With its four telamones (two pictured) carrying the weight it’s the perfect metaphor for the soon-to-be-socialized U.S. economic system, don’t you think?
Maybe a few hundred extra billion dollars can be tossed into the bailout plan to add a telamone or two to the foundation of every U.S. bank and lending institution. You know, to emphasize what John McCain calls the “fundamentals of the economy”. It can’t hurt. For starters, like the Public Works of Art Project (PWAP) in Roosevelt’s New Deal in the 1930s, it would immediately provide jobs for thousands of under- and unemployed American sculptors. In troubled times, it’s best to keep those who work with strong hammers and sharp chisels happy and busy.
Kids could get involved too! Each elementary school grade in the U.S. could adopt a neighborhood bank’s telamone. Dress it up for Halloween. Decorate it for Christmas. Sings songs to it on May Day to finally bring the May 1 holiday home where it belongs. The possibilities really are endless.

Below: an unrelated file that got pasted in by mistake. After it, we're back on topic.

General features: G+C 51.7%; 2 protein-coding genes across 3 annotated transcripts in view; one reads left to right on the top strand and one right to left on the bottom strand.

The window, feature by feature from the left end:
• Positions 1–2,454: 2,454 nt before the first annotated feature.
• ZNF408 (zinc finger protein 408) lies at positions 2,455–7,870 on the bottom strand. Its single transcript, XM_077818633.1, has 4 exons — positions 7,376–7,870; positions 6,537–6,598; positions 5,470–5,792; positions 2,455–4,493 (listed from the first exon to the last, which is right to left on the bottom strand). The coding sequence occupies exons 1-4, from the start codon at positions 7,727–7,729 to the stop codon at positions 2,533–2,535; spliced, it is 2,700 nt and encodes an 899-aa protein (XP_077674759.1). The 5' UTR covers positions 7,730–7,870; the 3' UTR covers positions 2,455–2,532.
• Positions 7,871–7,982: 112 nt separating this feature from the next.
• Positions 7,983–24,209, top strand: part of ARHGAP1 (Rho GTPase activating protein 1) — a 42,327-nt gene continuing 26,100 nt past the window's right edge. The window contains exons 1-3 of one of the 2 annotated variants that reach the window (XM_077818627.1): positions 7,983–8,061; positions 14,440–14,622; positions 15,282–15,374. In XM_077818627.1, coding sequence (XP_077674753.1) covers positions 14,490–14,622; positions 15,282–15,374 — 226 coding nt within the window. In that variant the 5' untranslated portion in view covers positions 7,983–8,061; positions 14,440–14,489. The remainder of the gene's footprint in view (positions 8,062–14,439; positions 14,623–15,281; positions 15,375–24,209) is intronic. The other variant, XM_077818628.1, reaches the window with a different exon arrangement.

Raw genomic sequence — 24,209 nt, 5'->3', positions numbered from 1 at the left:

The McCain campaign could use a few telamones right now after the weekend bailout debacle, by the way. After suspending his campaign without really suspending it so he could strike a telamone pose during a photo op, he sat quietly during a White House meeting, called House Republicans to garner support for the package, and then his campaign took the credit for delivering those votes. Only problem was that the package didn’t pass.
But back to the bank. Sitting on Slovenska Cesta near the city center, It was designed by Czech architect František Krasny and built in the early 1920s, but the four telamones were sculpted by Franc Berneker, universally regarded as the first and best modern Slovenian sculptor. There’s also a hiking/biking path in Pohorje mountains of north central Slovenia that bears his name.